Calls Made For Schools To Teach Personal Finances
One of the UK’s leading life insurance firms is set to petition the government over the need for schools to teach lessons on personal finance.
Lifesearch says the action is as a result of the lack of financial education in schools, which needs to be addressed to help future generations avoid the stresses of money and debt problems.
The firm has already run a series of of presentations about campaign plans, consisting of research and resulting consumer targeting, media buying, social affairs lobbying and campaign analytics combination.
Tom Baigrie, managing director of Lifesearch, said: “There is an appalling lack of financial education in UK schools yet understanding how money and debt work is a key part, and major source of stress, during every adult’s life.”
He continued: “Is it any wonder that we have a mountain of personal debt when we can open a bank account at 16 without having the slightest clue what it means to save? Or take out a mortgage at 18 without a clue about debt or financial protection?”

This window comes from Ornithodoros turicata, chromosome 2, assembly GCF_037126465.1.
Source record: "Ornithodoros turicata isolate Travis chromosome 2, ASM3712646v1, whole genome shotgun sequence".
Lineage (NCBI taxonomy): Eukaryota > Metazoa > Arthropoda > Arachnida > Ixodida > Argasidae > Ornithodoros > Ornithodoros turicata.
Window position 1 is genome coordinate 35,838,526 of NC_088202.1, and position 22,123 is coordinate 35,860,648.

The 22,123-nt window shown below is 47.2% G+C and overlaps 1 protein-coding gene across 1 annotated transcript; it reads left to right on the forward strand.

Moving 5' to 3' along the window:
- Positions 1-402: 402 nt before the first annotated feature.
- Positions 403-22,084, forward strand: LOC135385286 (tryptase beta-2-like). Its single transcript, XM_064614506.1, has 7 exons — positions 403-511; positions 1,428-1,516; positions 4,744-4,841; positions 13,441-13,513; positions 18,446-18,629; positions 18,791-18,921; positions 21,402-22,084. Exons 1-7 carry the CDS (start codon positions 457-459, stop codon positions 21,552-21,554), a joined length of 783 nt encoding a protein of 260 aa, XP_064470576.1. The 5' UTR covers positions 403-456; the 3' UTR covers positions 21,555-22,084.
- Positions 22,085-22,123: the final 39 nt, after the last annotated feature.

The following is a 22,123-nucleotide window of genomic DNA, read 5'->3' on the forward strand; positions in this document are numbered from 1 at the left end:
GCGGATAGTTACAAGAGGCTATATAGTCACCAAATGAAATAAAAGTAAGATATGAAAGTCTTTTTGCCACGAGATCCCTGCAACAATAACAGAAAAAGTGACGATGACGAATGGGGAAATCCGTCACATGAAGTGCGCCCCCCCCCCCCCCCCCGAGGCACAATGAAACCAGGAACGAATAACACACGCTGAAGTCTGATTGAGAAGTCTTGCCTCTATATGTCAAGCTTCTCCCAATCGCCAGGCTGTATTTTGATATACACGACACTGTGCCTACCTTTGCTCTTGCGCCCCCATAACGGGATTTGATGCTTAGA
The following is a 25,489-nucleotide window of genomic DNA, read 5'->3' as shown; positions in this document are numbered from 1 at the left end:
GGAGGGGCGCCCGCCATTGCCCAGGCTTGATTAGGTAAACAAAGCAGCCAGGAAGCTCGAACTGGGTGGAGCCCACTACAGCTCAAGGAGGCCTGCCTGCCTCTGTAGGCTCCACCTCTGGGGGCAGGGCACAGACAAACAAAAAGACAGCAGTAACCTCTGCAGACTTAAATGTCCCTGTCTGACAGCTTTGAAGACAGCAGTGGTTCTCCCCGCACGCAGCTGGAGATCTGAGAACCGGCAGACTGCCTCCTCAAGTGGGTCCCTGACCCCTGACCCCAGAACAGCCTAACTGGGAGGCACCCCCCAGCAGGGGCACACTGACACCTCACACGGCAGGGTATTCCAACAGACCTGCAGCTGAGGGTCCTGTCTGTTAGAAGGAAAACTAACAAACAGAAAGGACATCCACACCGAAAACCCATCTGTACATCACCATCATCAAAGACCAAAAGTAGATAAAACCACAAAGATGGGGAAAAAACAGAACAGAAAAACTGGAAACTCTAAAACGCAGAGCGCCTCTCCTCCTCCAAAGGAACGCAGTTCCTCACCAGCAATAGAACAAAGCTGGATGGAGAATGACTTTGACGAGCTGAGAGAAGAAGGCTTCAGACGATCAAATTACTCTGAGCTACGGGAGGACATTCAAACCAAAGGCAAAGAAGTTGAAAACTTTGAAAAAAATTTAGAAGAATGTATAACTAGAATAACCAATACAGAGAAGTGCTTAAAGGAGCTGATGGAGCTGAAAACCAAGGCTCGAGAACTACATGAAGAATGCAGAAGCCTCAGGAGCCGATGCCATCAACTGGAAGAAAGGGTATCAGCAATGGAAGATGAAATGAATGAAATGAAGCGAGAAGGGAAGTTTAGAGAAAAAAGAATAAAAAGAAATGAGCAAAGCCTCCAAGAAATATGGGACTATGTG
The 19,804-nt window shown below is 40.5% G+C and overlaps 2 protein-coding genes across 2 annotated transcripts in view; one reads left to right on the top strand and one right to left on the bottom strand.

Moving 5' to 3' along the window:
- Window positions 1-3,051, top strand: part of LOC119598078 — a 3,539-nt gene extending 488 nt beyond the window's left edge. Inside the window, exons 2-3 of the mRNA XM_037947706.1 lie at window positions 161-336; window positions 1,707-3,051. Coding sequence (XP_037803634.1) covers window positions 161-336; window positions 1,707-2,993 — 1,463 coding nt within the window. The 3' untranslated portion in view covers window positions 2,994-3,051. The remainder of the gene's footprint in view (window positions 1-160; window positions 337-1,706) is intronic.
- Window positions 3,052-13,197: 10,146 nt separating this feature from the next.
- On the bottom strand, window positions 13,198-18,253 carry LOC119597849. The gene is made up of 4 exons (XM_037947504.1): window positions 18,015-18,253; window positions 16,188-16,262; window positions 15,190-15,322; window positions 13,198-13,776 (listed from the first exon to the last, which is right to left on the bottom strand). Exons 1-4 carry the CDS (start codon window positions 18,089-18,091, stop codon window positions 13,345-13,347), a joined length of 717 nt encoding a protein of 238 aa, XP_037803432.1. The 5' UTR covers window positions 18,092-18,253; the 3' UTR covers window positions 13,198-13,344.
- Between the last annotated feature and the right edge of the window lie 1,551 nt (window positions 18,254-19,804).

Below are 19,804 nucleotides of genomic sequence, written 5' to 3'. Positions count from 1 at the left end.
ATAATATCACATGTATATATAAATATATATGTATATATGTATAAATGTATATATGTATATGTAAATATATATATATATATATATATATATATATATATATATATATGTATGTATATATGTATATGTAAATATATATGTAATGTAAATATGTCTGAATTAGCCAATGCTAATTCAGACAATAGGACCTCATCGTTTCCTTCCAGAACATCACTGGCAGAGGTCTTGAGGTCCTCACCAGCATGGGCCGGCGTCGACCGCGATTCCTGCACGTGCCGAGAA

Mr Baigrie said: “I wish a politician would stand up and tell the public that state benefits are miserably low and only likely to shrink in the future, and that anyone who does not protect themselves against the financial effects of physical disaster is barking mad.”
Colin Parkin, director of Lincolnshire-based IFA Ample Financial Services, has lent his backing to the idea.
He said: “How else do you learn about personal finance. If schools did it four or five generations ago we would not be in the mess we are in. Most parents are not very good at their own finances and you learn from your parents.
“Properly trained people will need to do it because it is a different discipline. I am sure most financial advisers would give a couple of hours to put in basic things.”
Lifesearch isn’t the only group calling for changes. Earlier this week, a Citizens Advice Bureau (CAB) forum discussed the need for more financial education to be taught in schools.
The Wirral CAB has seen a 12% yearly increase in people needing help with debts and unemployment and has begun evening sessions to cope with the demand for its services.
Conservative MP for Wirral West, Esther McVey said: “Organisations like the CAB are under extra strain during the recession each man, woman and child already has £22,500 of government debt, and with personal debt at an all time high there needs to be strict measures in place to tackle this crisis.”
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